In 1900, the great mathematician David Hilbert presented a list of 23 unsolved problems worth investigating in the new century. The list became a road map for the field, guiding mathematicians through unexplored regions of the mathematical universe as they ticked off problems one by one. But one of the problems was not like the others. It required connecting the mathematical universe to the real one.

Read more

Physics in a Nutshell

Keeping cool

Liquid nitrogen plumbing often develops a layer of ice, even in the summer. Photo: tibchris

How do you cool off in the summer? A cold drink? A dip in the pool? Air conditioning? I guarantee that it involves making something else hotter: The second law of thermodynamics requires heat to flow from high temperatures to low temperatures unless additional energy is added to the system. Cooling off with water heats up the water, and air conditioners expel more heat outside than they extract from inside. Try standing next to an air conditioning exhaust on a hot day!

Cooling is a major part of particle physics experiments as well. Even if they're deep in a mine or otherwise protected from the weather, many subsystems of the experiment either generate heat or work only at very low temperatures, and each of these subsystems requires a cooling system.

The farms of computers used to analyze and collect data for an experiment are designed with cooling in mind. Part of that cooling is accomplished with air flow like the fan in your laptop and also with circulating channels built into the data center to ensure good flow. Some use tubes of water to take excess heat away, even though the water, if spilled, could damage the electronics.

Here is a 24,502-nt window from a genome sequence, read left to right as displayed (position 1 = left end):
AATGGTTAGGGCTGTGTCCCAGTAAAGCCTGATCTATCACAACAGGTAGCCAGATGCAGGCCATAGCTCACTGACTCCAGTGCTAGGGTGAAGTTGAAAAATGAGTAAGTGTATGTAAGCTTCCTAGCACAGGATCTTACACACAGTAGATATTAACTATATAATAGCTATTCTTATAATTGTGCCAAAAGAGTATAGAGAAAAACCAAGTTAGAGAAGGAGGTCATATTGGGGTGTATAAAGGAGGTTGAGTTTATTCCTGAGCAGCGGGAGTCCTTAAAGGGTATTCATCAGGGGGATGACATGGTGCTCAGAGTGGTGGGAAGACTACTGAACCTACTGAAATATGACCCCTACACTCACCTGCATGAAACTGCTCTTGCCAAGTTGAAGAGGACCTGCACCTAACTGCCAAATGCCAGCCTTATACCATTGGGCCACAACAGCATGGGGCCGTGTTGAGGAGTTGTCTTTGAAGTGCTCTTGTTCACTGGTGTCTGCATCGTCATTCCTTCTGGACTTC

Silicon detectors are great for high-precision charged-particle tracking, but suffer from an ironic flaw: They can be destroyed by radiation at room temperature. However, keeping the silicon near zero degrees Celsius helps it survive, even when inundated by particles from a collision experiment. The CMS tracker recently upgraded its fluorocarbon cooling system to deal with the higher collision rates expected in LHC Run II. It can now be kept at minus 25 C, a typical winter day on the coast of Antarctica.

The most extreme coolant is needed for superconducting magnets. The coils of wire in these electromagnets are made of niobium titanium, which has no electrical resistance at 10 Kelvin, 10 degrees above absolute zero. To reach this temperature, you need something even colder.

Most magnet cryogenics use an outer layer of liquid nitrogen at 77 K and an inner layer of liquid helium at 2 Kelvin. The helium is in an exotic state of matter, a superfluid that flows with no viscosity and is a million times more thermally conductive than ordinary helium at 3 K. It's an example of a large-scale quantum phenomenon, with bizarre properties such as quantum vortices and perpetual fountains, but for particle physics experiments, it's just a good coolant.

Jim Pivarski

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Photo of the Day

Under a rainbow

One upside to all the recent rain is that, if we're lucky, we get to see a rainbow arch over the Fermilab site. Photo: Kuldeep Kaur Maan, Panjab University
Speaking of storms and sights in the sky, head over to Fermilab at Work to see Erik Ramberg's video of last week's lightning storm.
In the News

Why is the scale of the universe so freakishly large?

From io9, July 20, 2015

"Space is big," said Douglas Adams. "You just won't believe how vastly, hugely, mind-bogglingly big it is." But why must this be so? And why does our Universe exhibit such tremendous scale, from the very tiny to the extremely large? Here are some possible answers.

Read more